Geographic variation in the prevalence of high-risk medication use among medicare part d beneficiaries by hospital referral region

Chanadda Chinthammit, Sandipan Bhattacharjee, David R. Axon, Marion Slack, John P. Bentley, Terri L. Warholak, Debbie L. Wilson, Wei Hsuan Lo-Ciganic

Research output: Contribution to journalArticlepeer-review

Abstract

BACKGROUND: Understanding geographic patterns of high-risk medication (HRM) prescribed and dispensed among older adults may help the Centers for Medicare & Medicaid Services and their partners develop and tailor prevention strategies. OBJECTIVE: To compare the geographic variation in the prevalence of HRM use among Medicare Part D beneficiaries from 2011 to 2013, for Medicare Advantage Prescription Drug (MA-PD) plans and stand-alone Prescription Drug Plans (PDPs). METHODS: This retrospective study used the data of a 5% national Medicare sample (2011-2013). Beneficiaries were included in the study if they were aged ≥65 years, continuously enrolled in MA-PDs or PDPs (~1.3 million each year), and had ≥2 prescriptions for the same HRM (e.g., amitriptyline) prescribed and dispensed during the year based on the Pharmacy Quality Alliance's (PQA) quality measures for HRM use. Multivariable logistic regression was used to estimate adjusted annual HRM use rates (i.e., adjusted predictions, average marginal predictions, or model-adjusted risk) across 306 Dartmouth Atlas of Health Care hospital referral regions (HRRs), controlling for sociodemographic, health-status, and access-to-care factors. RESULTS: Among eligible beneficiaries each year (1,161,076 in 2011, 1,237,653 in 2012, and 1,402,861 in 2013), nearly 40% were enrolled in MA-PD plans, whereas the remaining 60% were in PDP plans. The adjusted prevalence of HRM use significantly decreased among Medicare beneficiaries enrolled in MA-PD (13.1%-8.4%, P<0.001) and PDP (16.2%-12.2%, P<0.001) plans from 2011 to 2013. For MA-PD and PDP beneficiaries, HRM users were more likely to be (all P<0.001) the following: female (MA-PD: 70.4% vs. 59.9%; PDP: 72.8% vs. 62.5%); White (MA-PD: 84.6% vs. 81.4%; PDP: 86.6% vs. 85.3%); with low-income subsidy or dual eligibility for Medicaid (MA-PD: 22.3% vs. 16.6%; PDP: 29.2% vs. 23.3%); and disabled (MA-PD: 15.6% vs. 8.7%; PDP: 15.4% vs. 8.5%) compared with non-HRM users in 2013. In 2013, significant geographic variation existed, with the ratios of 75th-25th percentiles of HRM use rates across HRRs as 1.42 for MA-PDs and 1.31 for PDPs. For MA-PDs, the top 5 HRRs with the highest HRM use rates in 2013 were Casper, WY (20.4%), Waco, TX (16.7%), Lubbock, TX (15.7%), Santa Barbara, CA (15.2%), and Temple, TX (15.1%); for PDPs, they were Lawton, OK (18.8%), Alexandria, LA (18.8%), Lake Charles, LA (18.6%), Oklahoma City, OK (18.0%), and Slidell, LA (18.0%). CONCLUSIONS: Substantial geographic variation exists in the prevalence of HRM use among older adults in Medicare, regardless of prescription drug plan. Areas with high prevalence of HRM use may benefit from targeted interventions (e.g., medication therapy management monitoring or alternative medication substitutions) to prevent potential adverse consequences.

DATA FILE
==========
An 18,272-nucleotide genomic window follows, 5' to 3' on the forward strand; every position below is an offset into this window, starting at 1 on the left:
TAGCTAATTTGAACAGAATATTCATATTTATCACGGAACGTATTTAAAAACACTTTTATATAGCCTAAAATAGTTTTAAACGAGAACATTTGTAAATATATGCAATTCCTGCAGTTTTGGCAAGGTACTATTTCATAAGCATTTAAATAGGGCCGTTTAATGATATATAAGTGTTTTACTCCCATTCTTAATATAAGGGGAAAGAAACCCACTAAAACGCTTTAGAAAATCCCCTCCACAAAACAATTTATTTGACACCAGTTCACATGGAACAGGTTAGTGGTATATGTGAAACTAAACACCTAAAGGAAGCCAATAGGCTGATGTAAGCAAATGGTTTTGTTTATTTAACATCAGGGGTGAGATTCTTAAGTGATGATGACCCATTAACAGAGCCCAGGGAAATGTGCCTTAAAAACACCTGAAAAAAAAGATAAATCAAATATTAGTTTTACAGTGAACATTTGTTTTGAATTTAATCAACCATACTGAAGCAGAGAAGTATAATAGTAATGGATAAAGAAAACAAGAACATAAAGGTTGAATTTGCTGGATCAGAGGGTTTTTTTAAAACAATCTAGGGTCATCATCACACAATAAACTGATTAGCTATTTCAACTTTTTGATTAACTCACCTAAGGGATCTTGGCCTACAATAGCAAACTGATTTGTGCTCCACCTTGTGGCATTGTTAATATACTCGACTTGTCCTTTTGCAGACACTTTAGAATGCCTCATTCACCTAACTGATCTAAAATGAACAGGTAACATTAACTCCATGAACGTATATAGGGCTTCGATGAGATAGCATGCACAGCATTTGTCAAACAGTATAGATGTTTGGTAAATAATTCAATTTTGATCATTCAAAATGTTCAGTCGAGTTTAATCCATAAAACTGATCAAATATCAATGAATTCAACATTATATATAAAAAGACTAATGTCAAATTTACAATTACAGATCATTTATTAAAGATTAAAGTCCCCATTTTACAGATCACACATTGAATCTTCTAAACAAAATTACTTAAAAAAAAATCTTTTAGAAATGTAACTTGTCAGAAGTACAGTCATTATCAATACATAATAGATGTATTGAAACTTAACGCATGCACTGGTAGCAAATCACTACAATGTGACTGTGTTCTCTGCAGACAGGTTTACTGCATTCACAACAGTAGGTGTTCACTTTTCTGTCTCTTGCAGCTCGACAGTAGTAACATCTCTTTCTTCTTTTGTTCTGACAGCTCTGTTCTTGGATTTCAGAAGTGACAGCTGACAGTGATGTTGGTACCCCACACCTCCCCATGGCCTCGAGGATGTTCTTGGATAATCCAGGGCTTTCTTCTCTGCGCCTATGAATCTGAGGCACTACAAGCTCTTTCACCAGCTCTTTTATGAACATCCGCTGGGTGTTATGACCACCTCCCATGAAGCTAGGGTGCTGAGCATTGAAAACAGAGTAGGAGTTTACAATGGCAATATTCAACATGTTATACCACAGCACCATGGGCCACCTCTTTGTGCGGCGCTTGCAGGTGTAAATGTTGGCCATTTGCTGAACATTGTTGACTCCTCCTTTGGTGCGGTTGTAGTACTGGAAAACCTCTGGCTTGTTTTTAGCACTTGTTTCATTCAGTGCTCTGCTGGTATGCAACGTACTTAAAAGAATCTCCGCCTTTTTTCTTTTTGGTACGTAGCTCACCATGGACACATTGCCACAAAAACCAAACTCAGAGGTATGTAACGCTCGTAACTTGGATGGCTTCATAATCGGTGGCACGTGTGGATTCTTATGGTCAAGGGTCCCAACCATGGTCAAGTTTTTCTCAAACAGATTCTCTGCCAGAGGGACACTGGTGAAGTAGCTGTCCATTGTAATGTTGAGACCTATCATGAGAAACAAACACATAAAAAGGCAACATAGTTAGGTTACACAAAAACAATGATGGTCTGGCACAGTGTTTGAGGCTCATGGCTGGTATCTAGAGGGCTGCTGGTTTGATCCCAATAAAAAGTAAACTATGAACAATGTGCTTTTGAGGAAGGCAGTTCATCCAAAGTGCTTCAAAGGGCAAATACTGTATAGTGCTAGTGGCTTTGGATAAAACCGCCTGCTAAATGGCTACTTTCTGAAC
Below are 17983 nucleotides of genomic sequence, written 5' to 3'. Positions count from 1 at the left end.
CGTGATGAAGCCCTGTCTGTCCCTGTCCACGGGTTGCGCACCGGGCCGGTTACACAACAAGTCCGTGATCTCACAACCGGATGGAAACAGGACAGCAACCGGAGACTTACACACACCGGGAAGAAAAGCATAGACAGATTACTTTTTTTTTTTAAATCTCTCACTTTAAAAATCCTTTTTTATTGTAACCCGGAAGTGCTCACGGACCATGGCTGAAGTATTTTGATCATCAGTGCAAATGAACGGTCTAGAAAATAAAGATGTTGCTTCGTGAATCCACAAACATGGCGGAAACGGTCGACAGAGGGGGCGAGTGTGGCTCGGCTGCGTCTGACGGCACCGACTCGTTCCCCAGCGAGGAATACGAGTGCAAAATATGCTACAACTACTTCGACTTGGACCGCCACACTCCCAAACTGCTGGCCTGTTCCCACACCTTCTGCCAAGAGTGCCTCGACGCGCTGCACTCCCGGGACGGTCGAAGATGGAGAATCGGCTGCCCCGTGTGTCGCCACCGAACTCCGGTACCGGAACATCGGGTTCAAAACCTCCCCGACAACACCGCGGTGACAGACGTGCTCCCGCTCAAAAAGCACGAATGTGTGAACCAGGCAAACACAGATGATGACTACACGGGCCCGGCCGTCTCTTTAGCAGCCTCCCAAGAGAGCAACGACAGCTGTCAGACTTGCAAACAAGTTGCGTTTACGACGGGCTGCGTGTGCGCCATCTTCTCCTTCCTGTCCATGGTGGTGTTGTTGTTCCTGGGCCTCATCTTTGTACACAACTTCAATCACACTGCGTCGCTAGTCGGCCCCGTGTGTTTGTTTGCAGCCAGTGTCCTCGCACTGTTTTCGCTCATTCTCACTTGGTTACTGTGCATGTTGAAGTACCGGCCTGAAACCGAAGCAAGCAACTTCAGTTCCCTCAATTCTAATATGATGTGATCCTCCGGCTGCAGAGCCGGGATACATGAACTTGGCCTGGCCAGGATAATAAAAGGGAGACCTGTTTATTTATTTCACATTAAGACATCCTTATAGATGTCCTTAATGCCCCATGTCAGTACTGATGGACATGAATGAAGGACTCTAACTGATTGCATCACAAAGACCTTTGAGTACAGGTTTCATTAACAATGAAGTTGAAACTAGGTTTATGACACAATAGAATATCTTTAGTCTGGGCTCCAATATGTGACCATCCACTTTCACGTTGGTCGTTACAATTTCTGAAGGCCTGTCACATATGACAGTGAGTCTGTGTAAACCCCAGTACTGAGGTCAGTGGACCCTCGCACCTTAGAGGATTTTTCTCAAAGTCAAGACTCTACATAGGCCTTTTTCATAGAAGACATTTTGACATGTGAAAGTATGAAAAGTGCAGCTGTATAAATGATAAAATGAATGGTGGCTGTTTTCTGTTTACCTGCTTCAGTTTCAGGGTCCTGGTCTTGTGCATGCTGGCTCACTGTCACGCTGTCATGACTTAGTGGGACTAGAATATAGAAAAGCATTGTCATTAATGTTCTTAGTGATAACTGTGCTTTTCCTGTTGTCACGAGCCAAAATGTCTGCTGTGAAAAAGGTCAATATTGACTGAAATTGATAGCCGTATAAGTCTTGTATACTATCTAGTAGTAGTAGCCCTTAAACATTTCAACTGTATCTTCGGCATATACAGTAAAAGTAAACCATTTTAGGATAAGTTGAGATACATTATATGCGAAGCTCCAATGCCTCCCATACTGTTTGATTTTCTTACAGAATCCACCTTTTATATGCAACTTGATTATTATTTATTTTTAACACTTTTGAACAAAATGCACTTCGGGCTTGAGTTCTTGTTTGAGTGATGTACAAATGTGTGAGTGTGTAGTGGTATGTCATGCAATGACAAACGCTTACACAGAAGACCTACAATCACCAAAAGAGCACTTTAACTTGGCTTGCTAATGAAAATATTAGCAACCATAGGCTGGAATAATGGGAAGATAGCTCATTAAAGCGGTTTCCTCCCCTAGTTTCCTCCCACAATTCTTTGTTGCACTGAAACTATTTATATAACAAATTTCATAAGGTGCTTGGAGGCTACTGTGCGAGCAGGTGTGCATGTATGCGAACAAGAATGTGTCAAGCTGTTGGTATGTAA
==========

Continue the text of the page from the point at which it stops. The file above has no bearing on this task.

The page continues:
Original languageEnglish (US)
Pages (from-to)1309-1316
Number of pages8
JournalJournal of Managed Care and Specialty Pharmacy
Volume26
Issue number10
DOIs
StatePublished - Oct 2020

ASJC Scopus subject areas

  • Pharmacy
  • Pharmaceutical Science
  • Health Policy

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